I finished it, and of course I had to have someone read it, and who better than those close to me; my father, whose face seemed to always be covered by a book as I grew up, and my wife, my most honest and harshest critic.
I knew I had a few things that were done so well, I was actually willing to live with them. I dared think I nailed it on the first try, forgetting one of the most important lessons in writing:
"There's no such thing as good writing, there's only good rewriting."
Okay, no problem, I'm sure I'd be tweaking and polishing the novel to its best luster. After all, I just nailed an almost 500 page novel that some of my readers claimed were unable to put down, and read the entire thing in less than two days! Those of you who did that, and you know who you are, I'm still stunned. Even a bit crestfallen as it took me almost a year to write it. Ha! The nerve!
I handed my book THE GAZE to some of my readers and the look on their face upon seeing the thick volume was priceless. It also made me think that the next novel ought to be a little friendlier, and I set a goal in mind of staying under 400 pages.
After all, I'd just read John W. Huffman's "A Wayward Wind" and this wonderful story doesn't even break 350 pages. It was possible then, or so I thought.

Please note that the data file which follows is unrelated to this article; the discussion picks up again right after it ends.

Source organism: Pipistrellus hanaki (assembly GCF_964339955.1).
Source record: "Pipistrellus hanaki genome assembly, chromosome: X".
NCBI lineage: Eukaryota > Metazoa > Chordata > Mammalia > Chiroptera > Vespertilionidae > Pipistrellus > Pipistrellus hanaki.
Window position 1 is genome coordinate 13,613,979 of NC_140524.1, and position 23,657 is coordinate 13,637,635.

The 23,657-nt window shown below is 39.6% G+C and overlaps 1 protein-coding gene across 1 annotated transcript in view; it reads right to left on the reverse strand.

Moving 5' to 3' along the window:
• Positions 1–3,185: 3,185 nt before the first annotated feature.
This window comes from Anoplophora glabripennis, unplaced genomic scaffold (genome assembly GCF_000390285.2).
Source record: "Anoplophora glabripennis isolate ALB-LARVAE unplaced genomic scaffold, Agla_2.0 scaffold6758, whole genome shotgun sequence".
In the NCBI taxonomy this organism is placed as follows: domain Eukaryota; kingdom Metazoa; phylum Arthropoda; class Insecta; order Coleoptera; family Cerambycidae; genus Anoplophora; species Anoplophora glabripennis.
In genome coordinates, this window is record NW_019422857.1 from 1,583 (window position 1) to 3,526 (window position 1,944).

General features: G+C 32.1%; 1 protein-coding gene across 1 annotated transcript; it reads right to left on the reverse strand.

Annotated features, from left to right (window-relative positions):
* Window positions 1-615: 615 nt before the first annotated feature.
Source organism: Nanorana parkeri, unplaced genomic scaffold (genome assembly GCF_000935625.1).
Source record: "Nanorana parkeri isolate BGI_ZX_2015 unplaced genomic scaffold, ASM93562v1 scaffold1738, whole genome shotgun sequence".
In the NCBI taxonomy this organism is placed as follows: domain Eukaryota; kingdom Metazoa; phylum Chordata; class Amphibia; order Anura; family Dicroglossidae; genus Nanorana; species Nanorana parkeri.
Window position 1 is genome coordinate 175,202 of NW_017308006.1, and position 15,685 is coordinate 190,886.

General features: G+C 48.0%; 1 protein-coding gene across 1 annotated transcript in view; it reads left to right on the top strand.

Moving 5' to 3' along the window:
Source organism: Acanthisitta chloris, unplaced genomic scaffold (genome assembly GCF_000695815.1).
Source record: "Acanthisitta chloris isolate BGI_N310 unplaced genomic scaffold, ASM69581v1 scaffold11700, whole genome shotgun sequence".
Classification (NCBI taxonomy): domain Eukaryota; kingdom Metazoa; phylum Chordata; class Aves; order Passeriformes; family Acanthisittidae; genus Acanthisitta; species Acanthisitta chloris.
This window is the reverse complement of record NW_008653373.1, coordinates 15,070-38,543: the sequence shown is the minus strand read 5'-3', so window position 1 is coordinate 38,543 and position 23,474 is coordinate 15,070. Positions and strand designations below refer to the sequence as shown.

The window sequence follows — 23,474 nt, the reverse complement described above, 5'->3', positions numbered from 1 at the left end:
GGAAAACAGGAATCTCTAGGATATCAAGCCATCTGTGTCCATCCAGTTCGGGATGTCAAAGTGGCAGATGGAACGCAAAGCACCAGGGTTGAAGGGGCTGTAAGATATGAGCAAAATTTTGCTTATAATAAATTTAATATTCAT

As my page count reached 340, I realized I was only halfway done and like a complete (your own expletive here), I crammed each page from that point on. Still, I felt I pulled it off.
No, I didn't.
My father wasted no time in showing me the error of my ways. In a tough, yet gentle way I'm very familiar with, he made some not so flattering comparisons of my new manuscript to certain other, um... shows out there that tore me up inside, though I forced myself to open my mind and take his words to heart.
My wife soon followed with her observations now that Dad got the ball rolling. Soon I felt crushed under the wheels of constructive critique.
But one thing Dad said, will always be with me, added to the long, long list of advice he's given me throughout my life. "When a book is good, it doesn't matter how many pages it has, and sometimes it's so good, that readers mourn the turning of each page as they reach the ending."
From now on, page count will be the last thing on my mind.
I thought back on the many times I wished there were another 100 pages in a story, and I never liked that firework style where so much leads to a quick and deciding end, you know, when a book takes 30 chapters to develop and one to conclude, leaving you unfulfilled.
And so, those of you who have embarked on this amazing journey of writing novels, don't make my mistake. Tell your story without setting limits, create without bounds, develop your story lines, your characters, situations, and dialogues to your heart's content. If you are anything like me, and I fervently believe we all share a certain element in our brain, for here we are, writing, you will make certain you leave your pages with your very best, and if your story warrants more than 700 pages, more than 1,000, so what? I've been there, agonizing over those last 20 pages wishing there was more, unable to stop the inevitable end, just as we are unable to stop the passage of time.
Best of luck on your stories, my friends. And now, I've a novel to rewrite.